Mapping Decline: St. Louis and the Fate of the American City

8, February 2017
Halftone of a rendering of St. Louis as it was predicted to look in 2010This 1910 halftone predicting what St. Louis would look like 100 years later shows residents' confidence in the city's continued prominence. Missouri History Museum.

America’s cities are sources of controversy. Some people see them as places where the American dream has gone to die; others celebrate them as places where the American dream is alive and thriving.

How did communities that were once the sites of such promise—especially St. Louis—become ground zero for seemingly every major ongoing political conflict? Mapping Decline, a new traveling exhibit created by the Missouri History Museum and the Missouri Humanities Council, provides some much-needed historical perspective on this very question.

Inspired by University of Iowa historian Colin Gordon’s acclaimed book of the same title, this exhibit explores the problems facing St. Louis and other cities nationwide, from the past to the present. It also illustrates how a complex array of decisions led to the de-valuing of the American city over the course of the 20th century. These decisions weren’t born out of recent trends. Rather, they were decades in the making. The gradual and systematic removal of jobs, revenue, and other resources from America’s urban areas crippled the economic and political growth of entire states and regions.

Mapping Decline augments this troubling story with—you guessed it—detailed maps that help visitors visualize otherwise abstract themes, such as housing discrimination. Gordon built these maps by combining innovative digital-mapping technology with raw data, such as census records, archival manuscripts, and court cases, much of which came from MHM’s extensive collections.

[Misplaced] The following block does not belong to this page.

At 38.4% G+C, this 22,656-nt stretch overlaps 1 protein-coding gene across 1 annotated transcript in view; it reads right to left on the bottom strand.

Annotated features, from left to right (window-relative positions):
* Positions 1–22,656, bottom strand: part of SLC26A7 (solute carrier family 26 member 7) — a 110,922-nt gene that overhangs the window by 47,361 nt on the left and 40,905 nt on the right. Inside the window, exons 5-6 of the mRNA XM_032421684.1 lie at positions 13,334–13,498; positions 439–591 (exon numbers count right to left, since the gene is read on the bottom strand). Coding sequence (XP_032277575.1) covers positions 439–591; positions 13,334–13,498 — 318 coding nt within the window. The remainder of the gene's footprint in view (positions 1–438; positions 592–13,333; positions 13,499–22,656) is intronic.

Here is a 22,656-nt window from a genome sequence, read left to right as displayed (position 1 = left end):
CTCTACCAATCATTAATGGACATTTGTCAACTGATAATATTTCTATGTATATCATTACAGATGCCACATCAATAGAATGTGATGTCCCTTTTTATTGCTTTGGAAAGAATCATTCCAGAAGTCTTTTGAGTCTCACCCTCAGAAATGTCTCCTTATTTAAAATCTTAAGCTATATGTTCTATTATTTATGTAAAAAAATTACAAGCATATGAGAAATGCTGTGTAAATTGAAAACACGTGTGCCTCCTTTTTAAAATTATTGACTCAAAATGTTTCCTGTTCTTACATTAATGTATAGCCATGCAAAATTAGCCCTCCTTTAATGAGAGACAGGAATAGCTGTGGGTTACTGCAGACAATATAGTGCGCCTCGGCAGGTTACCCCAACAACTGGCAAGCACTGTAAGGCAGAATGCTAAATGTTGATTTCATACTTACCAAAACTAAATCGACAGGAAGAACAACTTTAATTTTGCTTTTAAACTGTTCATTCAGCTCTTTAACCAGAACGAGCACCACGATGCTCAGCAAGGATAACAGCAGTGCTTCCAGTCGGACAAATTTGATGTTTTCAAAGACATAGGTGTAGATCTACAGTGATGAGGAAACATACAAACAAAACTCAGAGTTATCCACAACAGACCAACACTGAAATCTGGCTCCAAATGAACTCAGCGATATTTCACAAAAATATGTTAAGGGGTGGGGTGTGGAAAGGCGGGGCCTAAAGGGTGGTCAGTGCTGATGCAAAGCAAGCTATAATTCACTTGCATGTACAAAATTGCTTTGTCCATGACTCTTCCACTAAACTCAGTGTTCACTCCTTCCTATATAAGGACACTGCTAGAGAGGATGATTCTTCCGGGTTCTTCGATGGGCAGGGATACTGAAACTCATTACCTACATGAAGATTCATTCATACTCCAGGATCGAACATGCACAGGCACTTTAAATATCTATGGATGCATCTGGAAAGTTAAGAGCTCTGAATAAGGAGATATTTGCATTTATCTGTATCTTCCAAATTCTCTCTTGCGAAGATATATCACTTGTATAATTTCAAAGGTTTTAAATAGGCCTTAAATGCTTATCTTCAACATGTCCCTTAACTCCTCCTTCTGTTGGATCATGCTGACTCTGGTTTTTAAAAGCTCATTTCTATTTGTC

Color screenshot of 1970 map from Mapping Decline websiteColin Gordon's maps in Mapping Decline reflect the urban dynamics that crippled St. Louis and other American cities over the course of the 20th century. Image courtesy of Colin Gordon.

As the assembled maps, stories, and images in this exhibit show, the decisions leading to disinvestment in urban St. Louis played out on a variety of scales, shaping demographic and economic trends in the city, the surrounding county, and the state as a whole. Often these decisions had even larger ramifications, particularly as St. Louis became infamous for its job losses, segregation, and decreasing revenue throughout the 20th century.

Sepia-toned photo of dilapidated housing in Mill Creek ValleyBy 1959, St. Louis's Mill Creek Valley had fallen victim to the mid-20th-century upheavals happening in the country's urban areas. Photo by Larry Gray. Missouri History Museum.

As St. Louis and other cities were suffering these startling examples of decline, they also became more vulnerable due to shrinking tax bases and disappearing services that further eroded residents’ quality of life. Suburban-based municipalities and construction projects arose specifically to take advantage of these urban hardships. They poached cities' resources in patterns that often mirrored disturbing aspects of American life, such as racist lending practices in banking and restrictive housing covenants that helped hasten segregation.

Along the way, however, Mapping Decline also explores an essential and perhaps more uplifting point: Love ’em or hate ’em, America’s cities aren’t going away anytime soon. Despite attempts to undermine and cripple them, cities have endured against the wishes of their most vehement opponents. In fact, many today are thriving, ready to fight for a more democratic future.

You can catch the Mapping Decline exhibit at the Missouri History Museum from now until about mid-February and at MHM's Library and Research Center for some time after that. You can also contact the Missouri Humanities Council to see where the exhibit will be next or to request it at your location.

—Jesse Gant, Exhibit Content Lead

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